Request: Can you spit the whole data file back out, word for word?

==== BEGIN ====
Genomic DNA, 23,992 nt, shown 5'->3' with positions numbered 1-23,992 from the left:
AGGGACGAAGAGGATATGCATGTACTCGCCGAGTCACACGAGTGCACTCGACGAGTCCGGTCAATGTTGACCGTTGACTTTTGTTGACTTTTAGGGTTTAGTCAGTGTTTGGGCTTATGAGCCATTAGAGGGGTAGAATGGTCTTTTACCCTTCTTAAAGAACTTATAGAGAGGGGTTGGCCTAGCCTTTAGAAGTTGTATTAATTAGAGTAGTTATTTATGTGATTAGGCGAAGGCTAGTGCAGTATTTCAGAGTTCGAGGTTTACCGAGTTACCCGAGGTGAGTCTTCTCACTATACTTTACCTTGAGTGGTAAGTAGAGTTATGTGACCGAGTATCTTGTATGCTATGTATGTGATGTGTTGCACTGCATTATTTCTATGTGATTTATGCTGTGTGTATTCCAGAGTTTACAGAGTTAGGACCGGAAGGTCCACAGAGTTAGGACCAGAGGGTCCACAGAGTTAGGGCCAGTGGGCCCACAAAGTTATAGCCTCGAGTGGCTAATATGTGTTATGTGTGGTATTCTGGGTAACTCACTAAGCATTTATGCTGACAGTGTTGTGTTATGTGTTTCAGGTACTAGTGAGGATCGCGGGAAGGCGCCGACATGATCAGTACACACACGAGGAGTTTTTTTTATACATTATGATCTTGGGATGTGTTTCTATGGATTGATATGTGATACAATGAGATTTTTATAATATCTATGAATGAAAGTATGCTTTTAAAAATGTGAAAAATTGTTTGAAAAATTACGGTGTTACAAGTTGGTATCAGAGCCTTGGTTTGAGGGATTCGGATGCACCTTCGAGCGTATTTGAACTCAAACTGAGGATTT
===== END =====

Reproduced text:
Genomic DNA, 23,992 nt, shown 5'->3' with positions numbered 1-23,992 from the left:
AGGGACGAAGAGGATATGCATGTACTCGCCGAGTCACACGAGTGCACTCGACGAGTCCGGTCAATGTTGACCGTTGACTTTTGTTGACTTTTAGGGTTTAGTCAGTGTTTGGGCTTATGAGCCATTAGAGGGGTAGAATGGTCTTTTACCCTTCTTAAAGAACTTATAGAGAGGGGTTGGCCTAGCCTTTAGAAGTTGTATTAATTAGAGTAGTTATTTATGTGATTAGGCGAAGGCTAGTGCAGTATTTCAGAGTTCGAGGTTTACCGAGTTACCCGAGGTGAGTCTTCTCACTATACTTTACCTTGAGTGGTAAGTAGAGTTATGTGACCGAGTATCTTGTATGCTATGTATGTGATGTGTTGCACTGCATTATTTCTATGTGATTTATGCTGTGTGTATTCCAGAGTTTACAGAGTTAGGACCGGAAGGTCCACAGAGTTAGGACCAGAGGGTCCACAGAGTTAGGGCCAGTGGGCCCACAAAGTTATAGCCTCGAGTGGCTAATATGTGTTATGTGTGGTATTCTGGGTAACTCACTAAGCATTTATGCTGACAGTGTTGTGTTATGTGTTTCAGGTACTAGTGAGGATCGCGGGAAGGCGCCGACATGATCAGTACACACACGAGGAGTTTTTTTTATACATTATGATCTTGGGATGTGTTTCTATGGATTGATATGTGATACAATGAGATTTTTATAATATCTATGAATGAAAGTATGCTTTTAAAAATGTGAAAAATTGTTTGAAAAATTACGGTGTTACAAGTTGGTATCAGAGCCTTGGTTTGAGGGATTCGGATGCACCTTCGAGCGTATTTGAACTCAAACTGAGGATTT